What does the tarnished medal symbolize in "To Kill a Mockingbird"? please help!

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gmuss25 eNotes educator| Certified Educator

In chapter 7, Jem and Scout begin finding numerous small gifts in the knothole of the Radley tree, but they are not aware that Boo Radley is the anonymous gift-giver. The week after the children receive a whole pack of chewing gum, they are given a tarnished spelling bee medal. Atticus explains to the children that spelling bee medals were awarded to elementary spelling champions in the Maycomb County schools before they were born. The tarnished medal symbolizes Boo's personal childhood and is a token of friendship. Jem and Scout probably remind Boo of his childhood, and he wishes to become friends with them, which is why he anonymously gives them gifts in the knothole of his tree. Unfortunately, Boo's brother fills the knothole with cement, which prevents Boo from communicating with Jem and Scout.

katemschultz eNotes educator| Certified Educator

Jem and Scout find the medal in the knot hole of the tree on the Radley property. They ask Atticus about it, and he explains that it's a medal that was given out by the elementary schools for spelling bee champions.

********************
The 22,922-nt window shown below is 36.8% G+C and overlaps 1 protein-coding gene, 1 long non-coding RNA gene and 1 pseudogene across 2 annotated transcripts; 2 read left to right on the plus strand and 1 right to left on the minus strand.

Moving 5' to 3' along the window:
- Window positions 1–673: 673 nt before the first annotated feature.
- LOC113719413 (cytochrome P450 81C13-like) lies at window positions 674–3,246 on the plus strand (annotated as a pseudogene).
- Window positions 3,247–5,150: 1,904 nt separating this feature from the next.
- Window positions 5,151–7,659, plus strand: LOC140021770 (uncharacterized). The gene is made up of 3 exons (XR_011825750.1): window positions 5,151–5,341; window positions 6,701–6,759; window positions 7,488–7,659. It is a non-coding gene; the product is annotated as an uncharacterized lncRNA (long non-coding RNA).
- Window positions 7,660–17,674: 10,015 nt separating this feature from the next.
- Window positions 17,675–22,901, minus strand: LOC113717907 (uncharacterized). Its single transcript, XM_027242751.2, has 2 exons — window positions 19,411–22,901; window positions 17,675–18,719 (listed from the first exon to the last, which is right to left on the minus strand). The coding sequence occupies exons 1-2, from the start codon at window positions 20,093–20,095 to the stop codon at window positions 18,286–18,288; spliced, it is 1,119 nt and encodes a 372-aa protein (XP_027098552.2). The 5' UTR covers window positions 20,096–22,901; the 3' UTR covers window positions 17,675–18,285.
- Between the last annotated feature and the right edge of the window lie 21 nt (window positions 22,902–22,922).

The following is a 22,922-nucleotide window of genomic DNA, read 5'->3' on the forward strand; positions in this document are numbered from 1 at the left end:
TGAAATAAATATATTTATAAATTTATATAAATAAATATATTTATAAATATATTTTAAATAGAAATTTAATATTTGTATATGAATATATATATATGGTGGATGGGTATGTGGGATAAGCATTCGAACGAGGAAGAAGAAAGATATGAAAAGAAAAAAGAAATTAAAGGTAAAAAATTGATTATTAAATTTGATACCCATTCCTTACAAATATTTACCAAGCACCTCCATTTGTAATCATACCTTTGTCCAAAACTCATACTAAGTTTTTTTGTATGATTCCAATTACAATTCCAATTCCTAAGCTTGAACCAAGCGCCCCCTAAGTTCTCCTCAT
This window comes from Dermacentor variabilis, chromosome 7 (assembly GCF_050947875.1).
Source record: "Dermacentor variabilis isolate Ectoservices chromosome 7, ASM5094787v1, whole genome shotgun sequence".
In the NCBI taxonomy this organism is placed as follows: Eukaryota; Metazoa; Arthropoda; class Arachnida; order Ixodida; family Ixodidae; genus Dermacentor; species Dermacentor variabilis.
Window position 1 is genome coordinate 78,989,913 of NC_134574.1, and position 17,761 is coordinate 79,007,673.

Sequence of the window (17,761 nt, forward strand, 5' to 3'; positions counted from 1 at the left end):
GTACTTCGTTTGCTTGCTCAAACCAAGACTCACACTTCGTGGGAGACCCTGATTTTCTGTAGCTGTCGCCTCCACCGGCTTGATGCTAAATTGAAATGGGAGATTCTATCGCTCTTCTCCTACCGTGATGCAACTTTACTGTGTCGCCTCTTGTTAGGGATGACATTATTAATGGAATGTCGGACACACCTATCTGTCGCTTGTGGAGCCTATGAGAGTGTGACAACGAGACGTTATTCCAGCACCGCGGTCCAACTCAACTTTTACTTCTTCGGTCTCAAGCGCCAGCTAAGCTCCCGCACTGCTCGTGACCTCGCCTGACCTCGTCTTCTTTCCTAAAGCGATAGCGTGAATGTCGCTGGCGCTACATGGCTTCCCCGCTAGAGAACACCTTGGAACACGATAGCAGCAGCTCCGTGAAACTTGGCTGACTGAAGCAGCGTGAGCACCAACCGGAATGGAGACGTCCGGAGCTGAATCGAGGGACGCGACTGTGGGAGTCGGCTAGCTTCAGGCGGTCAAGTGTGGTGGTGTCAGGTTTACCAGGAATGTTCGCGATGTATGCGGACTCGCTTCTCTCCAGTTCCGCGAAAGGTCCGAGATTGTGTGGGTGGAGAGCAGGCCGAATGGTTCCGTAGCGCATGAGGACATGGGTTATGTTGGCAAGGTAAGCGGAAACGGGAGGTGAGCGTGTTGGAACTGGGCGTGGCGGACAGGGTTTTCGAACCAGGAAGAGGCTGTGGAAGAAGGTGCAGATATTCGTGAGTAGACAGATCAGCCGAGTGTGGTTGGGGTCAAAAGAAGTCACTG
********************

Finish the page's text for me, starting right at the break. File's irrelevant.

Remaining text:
The reader can assume that it's Boo who is leaving these gifts for the children in the knot hole. These items--the soap dolls, pennies, gum--are thing he has in his possession that he can give to the children; in essence, they are all he has. The selection of the spelling bee medal is interesting. Boo seems to want to communicate to the kids through this; perhaps he is trying to tell him that he hasn't always been a scary recluse--there was a time when he was a good student and popular.

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To Kill a Mockingbird

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